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Certainly it would have been more desirable for the court, in explaining the various verdicts possible under the evidence, to have made clear to the jury the findings of fact which would have justified each of the several verdicts. The court gave no indication at all of the circumstances under which the verdict actually returned (for defendants, no money) would be proper. Nevertheless, at the beginning of his charge, the trial judge did make perfectly clear the basic issue in the case. The verdict is an acceptance by the jury of defendants' testimony that the contract was for $13,000 only. Having so decided in defendants' favor this fundamental question, it follows as a necessary conclusion that defendants' refusal to pay plaintiff's bill would not justify plaintiff in discontinuing the work. The only issue, therefore, left for the jury was the amount, if any, to be awarded defendants on account of the expenses incurred by them in finishing the house. Having accepted defendants' testimony, it may at first appear inconsistent that the jury chose not to allow defendants the full amount of their counter-claim. But plaintiff was not harmed by this. It is not a sufficient reason for granting plaintiff a new trial merely because the jury found for defendants and denied their counterclaim -- especially when defendants have not appealed and make no complaint.
It is our conclusion, therefore, that while the charge of the court below may have been deficient in some particulars in failing to amplify more fully his remarks on the measure of damages, the verdict rendered indicates that such deficiency was harmless. The reasonableness of the verdict is demonstrated by the fact that the jury allowed defendants exactly what they were entitled to under the theory advanced by plaintiff concerning the allowance of a setoff in mechanics' lien proceedings. The controlling issue, which was peculiarly one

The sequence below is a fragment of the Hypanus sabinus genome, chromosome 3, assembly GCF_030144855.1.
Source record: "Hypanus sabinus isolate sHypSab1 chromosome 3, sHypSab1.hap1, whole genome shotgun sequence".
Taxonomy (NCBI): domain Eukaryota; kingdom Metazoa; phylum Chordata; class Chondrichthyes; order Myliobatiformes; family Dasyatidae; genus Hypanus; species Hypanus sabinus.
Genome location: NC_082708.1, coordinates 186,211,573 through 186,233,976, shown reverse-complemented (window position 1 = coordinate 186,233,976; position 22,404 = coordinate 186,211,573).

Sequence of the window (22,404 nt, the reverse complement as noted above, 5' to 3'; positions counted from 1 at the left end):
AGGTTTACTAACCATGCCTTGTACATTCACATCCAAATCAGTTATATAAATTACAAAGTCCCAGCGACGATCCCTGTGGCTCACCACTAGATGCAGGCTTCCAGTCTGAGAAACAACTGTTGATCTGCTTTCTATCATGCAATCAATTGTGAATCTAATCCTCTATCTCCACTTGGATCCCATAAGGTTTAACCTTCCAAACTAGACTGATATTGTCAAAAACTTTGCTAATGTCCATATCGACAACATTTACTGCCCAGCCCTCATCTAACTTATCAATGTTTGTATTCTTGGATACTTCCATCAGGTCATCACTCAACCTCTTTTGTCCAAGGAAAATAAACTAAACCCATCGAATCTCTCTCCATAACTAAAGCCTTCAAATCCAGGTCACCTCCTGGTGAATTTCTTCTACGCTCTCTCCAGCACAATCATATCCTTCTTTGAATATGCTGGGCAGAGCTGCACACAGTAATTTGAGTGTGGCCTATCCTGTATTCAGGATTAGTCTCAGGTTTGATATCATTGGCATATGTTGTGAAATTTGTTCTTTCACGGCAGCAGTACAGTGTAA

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for the jury to decide, was submitted to them under sufficiently appropriate instructions, and we will not disturb the verdict for error which did not prejudice plaintiff: Santercangelo v. Del Pizzo et ux., 127 Pa. Superior Ct. 304, 193 A. 280; Renner et al., v. Sentle et al., 151 Pa. Superior Ct. 231, 30 A.2d 220; Stady v. Martocello, 156 Pa. Superior Ct. 493, 40 A.2d 694.
The plaintiff's present complaint is not over anything the court said but, rather, what it did not say, -- at most, a negative fault not amounting to reversible error in the absence of an ignored request for instructions in cognate regard: Harman et ux. v. Chambers, 358 Pa. 516, 521, 57 A.2d 842.
The errors complained of in the charge were all errors of omission, which could have been corrected at the time of trial by a request for further instructions. Counsel for plaintiff submitted no written points for charge and took specific exception only to the charge concerning defendants' counter-claim. It is a familiar rule that counsel will not be permitted to remain silent at trial, taking his chances on a favorable verdict, and after verdict complain of errors which could have been corrected by a timely request at trial: Dupont v. Gallagher, 360 Pa. 419, 423, 62 A.2d 28.